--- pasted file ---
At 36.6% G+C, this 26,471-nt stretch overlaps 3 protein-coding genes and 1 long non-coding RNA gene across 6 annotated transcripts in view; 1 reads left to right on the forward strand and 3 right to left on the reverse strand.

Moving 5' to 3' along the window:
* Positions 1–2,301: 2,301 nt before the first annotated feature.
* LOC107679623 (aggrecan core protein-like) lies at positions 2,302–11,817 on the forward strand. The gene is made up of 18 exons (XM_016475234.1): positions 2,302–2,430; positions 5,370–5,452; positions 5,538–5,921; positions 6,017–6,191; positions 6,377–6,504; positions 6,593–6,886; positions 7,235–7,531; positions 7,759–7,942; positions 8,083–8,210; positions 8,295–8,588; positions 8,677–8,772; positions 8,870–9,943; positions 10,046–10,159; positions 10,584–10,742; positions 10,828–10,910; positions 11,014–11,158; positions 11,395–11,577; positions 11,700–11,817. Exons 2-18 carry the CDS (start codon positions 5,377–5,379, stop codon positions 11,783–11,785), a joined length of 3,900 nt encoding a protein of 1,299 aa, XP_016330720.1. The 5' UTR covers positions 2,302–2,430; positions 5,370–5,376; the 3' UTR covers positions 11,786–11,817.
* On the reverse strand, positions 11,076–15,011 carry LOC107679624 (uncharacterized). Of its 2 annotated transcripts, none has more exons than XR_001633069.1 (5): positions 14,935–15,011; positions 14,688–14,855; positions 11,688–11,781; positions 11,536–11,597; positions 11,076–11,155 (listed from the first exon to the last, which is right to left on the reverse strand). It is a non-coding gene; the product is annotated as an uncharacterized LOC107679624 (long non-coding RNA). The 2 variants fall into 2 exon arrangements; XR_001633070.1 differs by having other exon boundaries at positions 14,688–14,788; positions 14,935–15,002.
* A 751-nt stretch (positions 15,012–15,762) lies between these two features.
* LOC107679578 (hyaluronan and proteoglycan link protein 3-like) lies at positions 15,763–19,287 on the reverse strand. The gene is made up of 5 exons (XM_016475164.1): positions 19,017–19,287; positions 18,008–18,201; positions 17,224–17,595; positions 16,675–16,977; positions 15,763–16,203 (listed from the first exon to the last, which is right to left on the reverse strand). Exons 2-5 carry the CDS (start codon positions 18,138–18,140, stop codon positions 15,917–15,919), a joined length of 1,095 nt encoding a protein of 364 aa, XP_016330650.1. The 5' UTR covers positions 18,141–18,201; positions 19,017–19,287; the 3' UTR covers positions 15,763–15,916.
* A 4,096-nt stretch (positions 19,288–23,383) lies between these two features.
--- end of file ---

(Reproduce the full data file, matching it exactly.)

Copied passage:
At 36.6% G+C, this 26,471-nt stretch overlaps 3 protein-coding genes and 1 long non-coding RNA gene across 6 annotated transcripts in view; 1 reads left to right on the forward strand and 3 right to left on the reverse strand.

Moving 5' to 3' along the window:
* Positions 1–2,301: 2,301 nt before the first annotated feature.
* LOC107679623 (aggrecan core protein-like) lies at positions 2,302–11,817 on the forward strand. The gene is made up of 18 exons (XM_016475234.1): positions 2,302–2,430; positions 5,370–5,452; positions 5,538–5,921; positions 6,017–6,191; positions 6,377–6,504; positions 6,593–6,886; positions 7,235–7,531; positions 7,759–7,942; positions 8,083–8,210; positions 8,295–8,588; positions 8,677–8,772; positions 8,870–9,943; positions 10,046–10,159; positions 10,584–10,742; positions 10,828–10,910; positions 11,014–11,158; positions 11,395–11,577; positions 11,700–11,817. Exons 2-18 carry the CDS (start codon positions 5,377–5,379, stop codon positions 11,783–11,785), a joined length of 3,900 nt encoding a protein of 1,299 aa, XP_016330720.1. The 5' UTR covers positions 2,302–2,430; positions 5,370–5,376; the 3' UTR covers positions 11,786–11,817.
* On the reverse strand, positions 11,076–15,011 carry LOC107679624 (uncharacterized). Of its 2 annotated transcripts, none has more exons than XR_001633069.1 (5): positions 14,935–15,011; positions 14,688–14,855; positions 11,688–11,781; positions 11,536–11,597; positions 11,076–11,155 (listed from the first exon to the last, which is right to left on the reverse strand). It is a non-coding gene; the product is annotated as an uncharacterized LOC107679624 (long non-coding RNA). The 2 variants fall into 2 exon arrangements; XR_001633070.1 differs by having other exon boundaries at positions 14,688–14,788; positions 14,935–15,002.
* A 751-nt stretch (positions 15,012–15,762) lies between these two features.
* LOC107679578 (hyaluronan and proteoglycan link protein 3-like) lies at positions 15,763–19,287 on the reverse strand. The gene is made up of 5 exons (XM_016475164.1): positions 19,017–19,287; positions 18,008–18,201; positions 17,224–17,595; positions 16,675–16,977; positions 15,763–16,203 (listed from the first exon to the last, which is right to left on the reverse strand). Exons 2-5 carry the CDS (start codon positions 18,138–18,140, stop codon positions 15,917–15,919), a joined length of 1,095 nt encoding a protein of 364 aa, XP_016330650.1. The 5' UTR covers positions 18,141–18,201; positions 19,017–19,287; the 3' UTR covers positions 15,763–15,916.
* A 4,096-nt stretch (positions 19,288–23,383) lies between these two features.